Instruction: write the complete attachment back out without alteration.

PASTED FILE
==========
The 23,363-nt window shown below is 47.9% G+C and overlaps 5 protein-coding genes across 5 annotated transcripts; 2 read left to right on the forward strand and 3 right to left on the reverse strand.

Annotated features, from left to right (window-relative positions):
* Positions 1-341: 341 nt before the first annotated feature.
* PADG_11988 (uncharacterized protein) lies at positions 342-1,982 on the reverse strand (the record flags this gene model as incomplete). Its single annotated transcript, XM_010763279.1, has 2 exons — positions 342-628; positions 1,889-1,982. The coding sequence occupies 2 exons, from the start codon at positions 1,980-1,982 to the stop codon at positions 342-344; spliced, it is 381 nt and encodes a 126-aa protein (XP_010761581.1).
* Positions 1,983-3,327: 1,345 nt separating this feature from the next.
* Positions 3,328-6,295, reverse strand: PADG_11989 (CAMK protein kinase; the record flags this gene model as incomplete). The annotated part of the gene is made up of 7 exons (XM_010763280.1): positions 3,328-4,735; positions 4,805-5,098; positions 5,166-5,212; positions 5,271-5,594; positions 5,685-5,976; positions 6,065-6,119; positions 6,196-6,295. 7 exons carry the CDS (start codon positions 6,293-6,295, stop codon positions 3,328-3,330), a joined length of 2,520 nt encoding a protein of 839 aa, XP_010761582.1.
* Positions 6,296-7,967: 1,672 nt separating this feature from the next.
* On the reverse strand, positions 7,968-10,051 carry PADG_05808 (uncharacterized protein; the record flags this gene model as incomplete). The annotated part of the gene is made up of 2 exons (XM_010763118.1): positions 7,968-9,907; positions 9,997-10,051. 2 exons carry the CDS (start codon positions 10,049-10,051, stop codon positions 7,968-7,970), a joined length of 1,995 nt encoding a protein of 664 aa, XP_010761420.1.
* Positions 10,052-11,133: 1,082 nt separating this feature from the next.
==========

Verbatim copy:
The 23,363-nt window shown below is 47.9% G+C and overlaps 5 protein-coding genes across 5 annotated transcripts; 2 read left to right on the forward strand and 3 right to left on the reverse strand.

Annotated features, from left to right (window-relative positions):
* Positions 1-341: 341 nt before the first annotated feature.
* PADG_11988 (uncharacterized protein) lies at positions 342-1,982 on the reverse strand (the record flags this gene model as incomplete). Its single annotated transcript, XM_010763279.1, has 2 exons — positions 342-628; positions 1,889-1,982. The coding sequence occupies 2 exons, from the start codon at positions 1,980-1,982 to the stop codon at positions 342-344; spliced, it is 381 nt and encodes a 126-aa protein (XP_010761581.1).
* Positions 1,983-3,327: 1,345 nt separating this feature from the next.
* Positions 3,328-6,295, reverse strand: PADG_11989 (CAMK protein kinase; the record flags this gene model as incomplete). The annotated part of the gene is made up of 7 exons (XM_010763280.1): positions 3,328-4,735; positions 4,805-5,098; positions 5,166-5,212; positions 5,271-5,594; positions 5,685-5,976; positions 6,065-6,119; positions 6,196-6,295. 7 exons carry the CDS (start codon positions 6,293-6,295, stop codon positions 3,328-3,330), a joined length of 2,520 nt encoding a protein of 839 aa, XP_010761582.1.
* Positions 6,296-7,967: 1,672 nt separating this feature from the next.
* On the reverse strand, positions 7,968-10,051 carry PADG_05808 (uncharacterized protein; the record flags this gene model as incomplete). The annotated part of the gene is made up of 2 exons (XM_010763118.1): positions 7,968-9,907; positions 9,997-10,051. 2 exons carry the CDS (start codon positions 10,049-10,051, stop codon positions 7,968-7,970), a joined length of 1,995 nt encoding a protein of 664 aa, XP_010761420.1.
* Positions 10,052-11,133: 1,082 nt separating this feature from the next.